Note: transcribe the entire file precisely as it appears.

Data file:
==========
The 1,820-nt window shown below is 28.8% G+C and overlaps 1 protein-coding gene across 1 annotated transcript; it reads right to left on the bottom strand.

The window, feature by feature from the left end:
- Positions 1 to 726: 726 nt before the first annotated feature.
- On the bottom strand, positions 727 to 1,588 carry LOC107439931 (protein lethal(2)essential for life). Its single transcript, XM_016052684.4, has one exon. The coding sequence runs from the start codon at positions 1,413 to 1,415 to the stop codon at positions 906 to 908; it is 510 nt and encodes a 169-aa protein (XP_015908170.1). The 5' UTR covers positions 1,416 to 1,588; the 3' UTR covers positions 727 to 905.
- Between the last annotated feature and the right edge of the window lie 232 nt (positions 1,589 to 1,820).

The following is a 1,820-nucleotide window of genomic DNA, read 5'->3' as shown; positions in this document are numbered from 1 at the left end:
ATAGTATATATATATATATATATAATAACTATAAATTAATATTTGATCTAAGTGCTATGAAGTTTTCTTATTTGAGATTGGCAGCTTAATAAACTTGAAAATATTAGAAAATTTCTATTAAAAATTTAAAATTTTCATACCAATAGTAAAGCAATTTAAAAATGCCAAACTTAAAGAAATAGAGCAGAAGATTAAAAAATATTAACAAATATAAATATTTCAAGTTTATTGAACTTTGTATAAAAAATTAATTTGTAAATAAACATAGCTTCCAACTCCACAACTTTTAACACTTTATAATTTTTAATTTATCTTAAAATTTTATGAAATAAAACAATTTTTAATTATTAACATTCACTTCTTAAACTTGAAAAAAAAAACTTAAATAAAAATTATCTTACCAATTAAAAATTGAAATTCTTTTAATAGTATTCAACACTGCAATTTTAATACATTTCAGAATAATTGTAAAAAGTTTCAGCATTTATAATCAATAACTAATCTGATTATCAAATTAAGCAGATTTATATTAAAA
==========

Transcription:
The 1,820-nt window shown below is 28.8% G+C and overlaps 1 protein-coding gene across 1 annotated transcript; it reads right to left on the bottom strand.

The window, feature by feature from the left end:
- Positions 1 to 726: 726 nt before the first annotated feature.
- On the bottom strand, positions 727 to 1,588 carry LOC107439931 (protein lethal(2)essential for life). Its single transcript, XM_016052684.4, has one exon. The coding sequence runs from the start codon at positions 1,413 to 1,415 to the stop codon at positions 906 to 908; it is 510 nt and encodes a 169-aa protein (XP_015908170.1). The 5' UTR covers positions 1,416 to 1,588; the 3' UTR covers positions 727 to 905.
- Between the last annotated feature and the right edge of the window lie 232 nt (positions 1,589 to 1,820).

The following is a 1,820-nucleotide window of genomic DNA, read 5'->3' as shown; positions in this document are numbered from 1 at the left end:
ATAGTATATATATATATATATATAATAACTATAAATTAATATTTGATCTAAGTGCTATGAAGTTTTCTTATTTGAGATTGGCAGCTTAATAAACTTGAAAATATTAGAAAATTTCTATTAAAAATTTAAAATTTTCATACCAATAGTAAAGCAATTTAAAAATGCCAAACTTAAAGAAATAGAGCAGAAGATTAAAAAATATTAACAAATATAAATATTTCAAGTTTATTGAACTTTGTATAAAAAATTAATTTGTAAATAAACATAGCTTCCAACTCCACAACTTTTAACACTTTATAATTTTTAATTTATCTTAAAATTTTATGAAATAAAACAATTTTTAATTATTAACATTCACTTCTTAAACTTGAAAAAAAAAACTTAAATAAAAATTATCTTACCAATTAAAAATTGAAATTCTTTTAATAGTATTCAACACTGCAATTTTAATACATTTCAGAATAATTGTAAAAAGTTTCAGCATTTATAATCAATAACTAATCTGATTATCAAATTAAGCAGATTTATATTAAAA